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Friday, August 31, 2007
Science Trumped by Human Nature

Scientific Allliance Newsletter

We have benefited enormously from scientific advance and its practical applications. Humans are the ultimate generalists and highly adaptable because they observe and learn. The scientific method takes this one stage further: we put forward hypotheses and do experiments to validate them. If the hypothesis doesn’t fit the observations, we reject it. But if it does fit the facts, that doesn’t prove it’s right. Science should continually test theories so that we become more certain of their correctness, but we can never be absolutely sure.

Post-modern thinking teaches that there are no hard truths, that scientific “facts” are social constructs. In one sense, that’s true, since we can never provide absolute proof of any theory. But, taken to the extreme, this school of thought is essentially anti-science and leads to the dangerous tendency we see today of decisions being made on the basis of people’s feelings rather than any objective basis. That leads to belief- rather than evidence-based policy. It also leads us away from the Enlightenment.

But science also is not a perfect, foolproof system; neither is it perfectible. The scientific method, for all its advantages as a basis for decision-making, and for all the benefits it has undoubtedly brought us, is only an overlay on human nature.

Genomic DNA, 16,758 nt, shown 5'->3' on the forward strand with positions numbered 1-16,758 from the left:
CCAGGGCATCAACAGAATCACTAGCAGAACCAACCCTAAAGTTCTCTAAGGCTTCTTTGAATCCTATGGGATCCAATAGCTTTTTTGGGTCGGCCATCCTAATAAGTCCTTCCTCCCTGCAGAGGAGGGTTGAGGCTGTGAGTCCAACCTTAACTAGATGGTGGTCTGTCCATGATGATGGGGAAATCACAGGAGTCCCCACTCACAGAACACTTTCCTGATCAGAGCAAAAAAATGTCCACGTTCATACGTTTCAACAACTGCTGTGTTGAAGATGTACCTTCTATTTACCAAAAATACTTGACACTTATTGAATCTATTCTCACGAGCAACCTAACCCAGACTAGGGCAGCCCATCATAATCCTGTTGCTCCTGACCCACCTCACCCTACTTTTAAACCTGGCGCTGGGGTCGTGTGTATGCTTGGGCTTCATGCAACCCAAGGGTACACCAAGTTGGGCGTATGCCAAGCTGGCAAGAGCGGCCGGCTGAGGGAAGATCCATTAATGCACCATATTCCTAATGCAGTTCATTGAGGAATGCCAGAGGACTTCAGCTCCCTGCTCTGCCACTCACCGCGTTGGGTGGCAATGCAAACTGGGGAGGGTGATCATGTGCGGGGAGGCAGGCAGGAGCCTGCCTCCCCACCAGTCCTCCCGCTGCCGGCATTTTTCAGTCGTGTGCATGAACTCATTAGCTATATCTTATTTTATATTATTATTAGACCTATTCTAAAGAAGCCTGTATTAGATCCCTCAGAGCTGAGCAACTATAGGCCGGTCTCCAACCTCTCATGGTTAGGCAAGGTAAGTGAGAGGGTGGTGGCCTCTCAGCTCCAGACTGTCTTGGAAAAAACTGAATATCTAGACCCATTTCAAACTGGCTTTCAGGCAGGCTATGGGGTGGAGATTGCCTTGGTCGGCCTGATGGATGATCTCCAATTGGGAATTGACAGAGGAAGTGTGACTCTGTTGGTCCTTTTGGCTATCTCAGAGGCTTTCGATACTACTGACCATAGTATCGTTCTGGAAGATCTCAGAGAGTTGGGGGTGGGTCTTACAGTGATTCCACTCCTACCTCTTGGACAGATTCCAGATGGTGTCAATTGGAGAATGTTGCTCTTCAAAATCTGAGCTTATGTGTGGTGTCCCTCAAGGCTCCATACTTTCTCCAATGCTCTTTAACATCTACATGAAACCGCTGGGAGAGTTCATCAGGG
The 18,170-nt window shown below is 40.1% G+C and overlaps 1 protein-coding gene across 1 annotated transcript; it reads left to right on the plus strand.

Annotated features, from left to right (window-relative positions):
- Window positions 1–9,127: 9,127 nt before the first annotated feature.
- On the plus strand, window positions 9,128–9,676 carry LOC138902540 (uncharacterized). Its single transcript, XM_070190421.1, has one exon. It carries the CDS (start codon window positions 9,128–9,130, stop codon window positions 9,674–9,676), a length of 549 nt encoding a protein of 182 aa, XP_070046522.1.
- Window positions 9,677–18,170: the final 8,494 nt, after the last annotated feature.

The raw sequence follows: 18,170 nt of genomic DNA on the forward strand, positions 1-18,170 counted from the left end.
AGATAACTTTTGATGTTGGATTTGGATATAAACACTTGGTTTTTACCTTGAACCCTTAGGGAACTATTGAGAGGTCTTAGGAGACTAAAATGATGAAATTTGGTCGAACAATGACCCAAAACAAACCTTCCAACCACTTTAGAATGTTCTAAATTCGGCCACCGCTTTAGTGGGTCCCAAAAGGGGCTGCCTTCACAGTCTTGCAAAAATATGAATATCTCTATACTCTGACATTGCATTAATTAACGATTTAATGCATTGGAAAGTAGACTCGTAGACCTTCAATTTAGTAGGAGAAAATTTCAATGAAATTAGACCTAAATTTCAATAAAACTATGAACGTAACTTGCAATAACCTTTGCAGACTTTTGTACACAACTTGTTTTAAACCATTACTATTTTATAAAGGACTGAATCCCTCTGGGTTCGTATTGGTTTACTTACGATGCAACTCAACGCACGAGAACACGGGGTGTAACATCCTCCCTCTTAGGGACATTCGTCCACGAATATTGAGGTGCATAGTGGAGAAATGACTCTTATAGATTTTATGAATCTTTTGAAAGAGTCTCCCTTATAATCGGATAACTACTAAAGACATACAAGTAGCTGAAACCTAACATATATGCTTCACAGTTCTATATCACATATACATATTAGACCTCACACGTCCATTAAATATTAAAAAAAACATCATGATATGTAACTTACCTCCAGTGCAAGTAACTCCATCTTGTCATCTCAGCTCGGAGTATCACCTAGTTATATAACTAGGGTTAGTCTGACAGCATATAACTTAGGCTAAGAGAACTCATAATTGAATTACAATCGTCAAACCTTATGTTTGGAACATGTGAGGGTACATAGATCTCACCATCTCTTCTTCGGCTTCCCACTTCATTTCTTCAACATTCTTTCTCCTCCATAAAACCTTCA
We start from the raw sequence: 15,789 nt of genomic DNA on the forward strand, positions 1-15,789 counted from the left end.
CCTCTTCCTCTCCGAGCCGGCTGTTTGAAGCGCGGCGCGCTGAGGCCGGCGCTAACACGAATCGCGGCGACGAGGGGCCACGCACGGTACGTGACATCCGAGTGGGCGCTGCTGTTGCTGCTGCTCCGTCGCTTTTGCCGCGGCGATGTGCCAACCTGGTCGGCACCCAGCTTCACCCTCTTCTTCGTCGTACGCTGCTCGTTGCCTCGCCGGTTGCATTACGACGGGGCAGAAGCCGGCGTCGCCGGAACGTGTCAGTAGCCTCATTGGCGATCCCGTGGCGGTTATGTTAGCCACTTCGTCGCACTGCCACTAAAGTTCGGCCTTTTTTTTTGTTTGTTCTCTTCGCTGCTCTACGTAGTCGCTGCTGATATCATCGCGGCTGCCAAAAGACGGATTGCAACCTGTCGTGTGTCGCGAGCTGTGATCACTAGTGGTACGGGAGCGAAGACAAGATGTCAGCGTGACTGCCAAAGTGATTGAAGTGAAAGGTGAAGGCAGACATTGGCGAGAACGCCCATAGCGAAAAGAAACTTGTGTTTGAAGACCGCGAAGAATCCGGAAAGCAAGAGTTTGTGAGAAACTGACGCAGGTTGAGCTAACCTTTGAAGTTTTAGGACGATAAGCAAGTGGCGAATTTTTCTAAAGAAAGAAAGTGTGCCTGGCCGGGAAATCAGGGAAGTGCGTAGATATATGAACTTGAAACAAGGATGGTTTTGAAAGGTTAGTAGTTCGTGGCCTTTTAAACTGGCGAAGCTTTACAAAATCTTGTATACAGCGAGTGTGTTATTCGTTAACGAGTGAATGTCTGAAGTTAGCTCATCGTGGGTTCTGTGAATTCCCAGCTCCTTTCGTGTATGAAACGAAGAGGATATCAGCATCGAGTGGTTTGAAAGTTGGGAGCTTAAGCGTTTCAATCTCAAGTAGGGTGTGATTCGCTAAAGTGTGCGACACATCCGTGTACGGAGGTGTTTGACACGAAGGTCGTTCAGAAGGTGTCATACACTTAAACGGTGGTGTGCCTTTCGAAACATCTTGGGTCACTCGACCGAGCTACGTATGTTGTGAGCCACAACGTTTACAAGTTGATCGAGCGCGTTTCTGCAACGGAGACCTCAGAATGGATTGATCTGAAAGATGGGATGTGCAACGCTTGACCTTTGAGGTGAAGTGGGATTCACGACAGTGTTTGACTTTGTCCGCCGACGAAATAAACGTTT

Since there remain large areas of uncertainly the scientific method should mean that we continue to make observations until the evidence becomes compelling. But the majority of people now believe global warming – human induced global warming – to be an established truth. And the reason for this is typical crowd behaviour: when enough establishment scientists make their views known, have them amplified by the media and supported by the environmental movement, the majority of people take this as the truth. It’s the Emperor’s new clothes once again. Those who play the role of the little boy pointing out that the Emperor is in fact naked are derided and attacked, often in very personal ways. The establishment does not tolerate dissent well.

So, what will happen? Ultimately, the whole debate will be settled on the basis of real evidence. Whatever policy is implemented in the meantime is likely to be immaterial in terms of influencing the climate, although it will consume resources, slow growth and actually have a real negative impact on those at the bottom of the pile. But at some stage – perhaps by 2010, perhaps later – we could reach a tipping point where it becomes clear to the majority of scientists, commentators and the public that, whatever is happening to the climate, Mankind is not the major contributor, and cannot reset the thermostat by reducing carbon dioxide emissions. Alternatively, real confirmatory evidence that carbon dioxide is the main driver may be found, and those critics with open minds will change their views.

If a tipping point is reached where the current received wisdom is overturned, it’s trust in the scientific establishment which will be the loser, and that could lead to further erosion in the general public’s regard for the scientific method. Human nature would have trumped science, and science would suffer.

Read more here or got the see the newsletter at the Scientific Alliance website here.

Posted on 08/31 at 02:12 PM
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